Plastic Welding a Cracked Whitewater Boat

Can you repair a racked whitewater boat with plastic welding?

I recently broke my favourite whitewater boat – an Esquif L’Edge Lite – paddling the Capilano River. The river was already at a low level when the river authorities turned off the dam upstream and reduced the river to a trickle. The Capilano is in a deep canyon and climbing out would have been very difficult, so I continued downriver over the rocks; bump, bump, bump, crack!

By the end of the trip I had a 12 inch crack under my saddle, and a smaller crack starting just beside that one. Ouch!

Not all plastic boats are easily repaired. For example, older Royalex boats and anything built from cross-linked polyethylene is very difficult or impossible to repair.

Fortunately many whitewater boats (including the L’Edge) are built from linear polyethylene, and that CAN be repaired using a process called “plastic welding.”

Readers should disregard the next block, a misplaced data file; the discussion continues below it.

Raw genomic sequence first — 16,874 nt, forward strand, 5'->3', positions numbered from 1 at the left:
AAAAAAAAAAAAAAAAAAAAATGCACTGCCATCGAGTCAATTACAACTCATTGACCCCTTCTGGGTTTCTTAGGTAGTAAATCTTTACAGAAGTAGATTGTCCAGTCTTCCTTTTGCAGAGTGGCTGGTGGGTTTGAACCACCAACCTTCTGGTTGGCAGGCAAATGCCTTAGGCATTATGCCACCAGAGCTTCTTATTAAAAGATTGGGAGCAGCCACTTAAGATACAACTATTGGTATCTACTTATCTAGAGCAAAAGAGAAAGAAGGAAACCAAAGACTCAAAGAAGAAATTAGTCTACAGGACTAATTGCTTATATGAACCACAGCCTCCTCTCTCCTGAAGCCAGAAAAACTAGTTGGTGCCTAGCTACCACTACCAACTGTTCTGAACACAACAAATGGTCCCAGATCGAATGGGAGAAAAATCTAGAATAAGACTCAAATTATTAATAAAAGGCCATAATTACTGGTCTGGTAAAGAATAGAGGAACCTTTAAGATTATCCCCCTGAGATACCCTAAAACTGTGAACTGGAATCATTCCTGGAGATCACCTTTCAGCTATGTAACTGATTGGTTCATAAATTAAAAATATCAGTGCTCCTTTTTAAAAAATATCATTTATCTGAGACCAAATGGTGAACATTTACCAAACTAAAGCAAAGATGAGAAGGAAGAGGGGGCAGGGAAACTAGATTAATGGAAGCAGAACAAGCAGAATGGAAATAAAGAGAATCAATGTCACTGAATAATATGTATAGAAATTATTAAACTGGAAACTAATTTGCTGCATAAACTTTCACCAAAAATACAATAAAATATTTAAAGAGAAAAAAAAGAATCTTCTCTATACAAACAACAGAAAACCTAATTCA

If you want to fix a crack in your boat, your first step should be to call the manufacturer and make sure that the material can be welded.

In plastic welding you drill little holes at the end of the the crack to stop their propagation, gouge out the crack to make it a groove, put a filler into that groove, and then use heat the melt the filler and bond the two sides of the crack together.

Unless you’re already familiar with plastic welding I would probably google plastic welding services near me and ask for a quote from a professional. Plastic welding can be tricky and potentially screwin up your $2,000 whitewater boat is probably a false economy.

Here’s a little video of the plastic welding process and results – one thing I forgot to mention is that the plastic filler used for welding isn’t UV resistant, so keep your newly repaired boat out of the sun as much as possible.